This is an abstract of a presentation at The 8th International Congress on Math Education (ICME 8), July 14-21, 1996 in Seville, Spain..
I investigate how children understand concepts and the meaning of symbolic representations when working with conceptual models (with the OPERA system) vs. with formal models (with the spreadsheet). The particular focus of this study is the nature of student conversation when collaborating to solve tasks embodied in such systems. My approach focuses theoretical attention on the nature of conversational turn taking between children working one of the two computer tools.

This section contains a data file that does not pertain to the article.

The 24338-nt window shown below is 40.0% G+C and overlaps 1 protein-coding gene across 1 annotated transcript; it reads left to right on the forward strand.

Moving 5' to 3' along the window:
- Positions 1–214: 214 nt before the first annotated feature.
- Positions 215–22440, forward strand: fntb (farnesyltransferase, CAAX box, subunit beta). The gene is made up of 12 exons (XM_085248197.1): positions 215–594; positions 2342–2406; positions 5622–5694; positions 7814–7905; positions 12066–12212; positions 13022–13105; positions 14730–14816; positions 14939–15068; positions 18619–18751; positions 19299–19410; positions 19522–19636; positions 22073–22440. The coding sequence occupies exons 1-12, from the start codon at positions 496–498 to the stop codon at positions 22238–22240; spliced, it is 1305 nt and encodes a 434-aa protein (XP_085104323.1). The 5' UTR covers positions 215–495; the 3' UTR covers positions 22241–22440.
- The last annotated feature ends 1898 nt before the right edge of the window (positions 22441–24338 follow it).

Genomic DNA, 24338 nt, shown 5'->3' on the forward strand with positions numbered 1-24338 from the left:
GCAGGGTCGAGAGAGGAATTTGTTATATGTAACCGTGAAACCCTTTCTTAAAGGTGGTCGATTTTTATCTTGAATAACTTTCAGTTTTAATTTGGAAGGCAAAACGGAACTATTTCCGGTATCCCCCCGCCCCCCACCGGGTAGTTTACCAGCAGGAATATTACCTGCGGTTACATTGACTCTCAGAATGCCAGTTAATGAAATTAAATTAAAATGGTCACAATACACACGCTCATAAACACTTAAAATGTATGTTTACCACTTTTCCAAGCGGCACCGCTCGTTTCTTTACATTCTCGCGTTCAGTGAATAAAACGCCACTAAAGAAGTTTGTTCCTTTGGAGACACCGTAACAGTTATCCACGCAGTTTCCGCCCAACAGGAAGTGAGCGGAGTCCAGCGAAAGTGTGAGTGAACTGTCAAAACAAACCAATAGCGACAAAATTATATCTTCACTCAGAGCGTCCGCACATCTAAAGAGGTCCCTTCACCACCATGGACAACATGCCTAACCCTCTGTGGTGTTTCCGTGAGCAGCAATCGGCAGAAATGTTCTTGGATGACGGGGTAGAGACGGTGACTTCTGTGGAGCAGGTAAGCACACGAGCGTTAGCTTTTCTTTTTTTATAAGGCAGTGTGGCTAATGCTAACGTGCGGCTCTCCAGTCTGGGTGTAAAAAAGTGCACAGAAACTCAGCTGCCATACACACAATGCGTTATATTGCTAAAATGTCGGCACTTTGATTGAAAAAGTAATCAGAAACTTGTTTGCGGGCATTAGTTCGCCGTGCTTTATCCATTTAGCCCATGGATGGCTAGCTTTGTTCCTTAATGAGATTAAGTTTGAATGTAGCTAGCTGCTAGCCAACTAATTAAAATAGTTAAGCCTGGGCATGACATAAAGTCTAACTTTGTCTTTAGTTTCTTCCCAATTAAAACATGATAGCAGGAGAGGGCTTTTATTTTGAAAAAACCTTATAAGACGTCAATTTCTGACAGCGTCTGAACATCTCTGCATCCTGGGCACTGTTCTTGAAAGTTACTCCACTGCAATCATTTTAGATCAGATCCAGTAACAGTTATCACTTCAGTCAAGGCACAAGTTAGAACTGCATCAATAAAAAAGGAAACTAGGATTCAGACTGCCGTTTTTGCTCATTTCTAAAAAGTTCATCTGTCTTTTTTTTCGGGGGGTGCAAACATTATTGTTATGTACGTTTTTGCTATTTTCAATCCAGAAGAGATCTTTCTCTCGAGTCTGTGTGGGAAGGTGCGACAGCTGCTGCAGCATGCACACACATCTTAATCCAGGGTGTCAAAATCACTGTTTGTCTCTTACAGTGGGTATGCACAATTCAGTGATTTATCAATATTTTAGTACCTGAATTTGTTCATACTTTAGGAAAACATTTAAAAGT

This study shows that conversational processes of acceptance stemmed from collaborative learning, and that those processes enabled the construction of shared meaning resulting in the development of the concept of operator (with the OPERA system), and the concept of algebraic formula (with the spreadsheet). For both systems, one participant described a property of the model created a shared meaning. The other participants then accept the meaning uttered by the first participant and refine it. A second process is a process of convergence that is initiated by an impasse within one representation and is characterized by a change of representation. The third turn-taking occurrence is a process of confirmation through a different representation. The talk will concentrate on these three processes and on the differences between the conceptual and the formal model.
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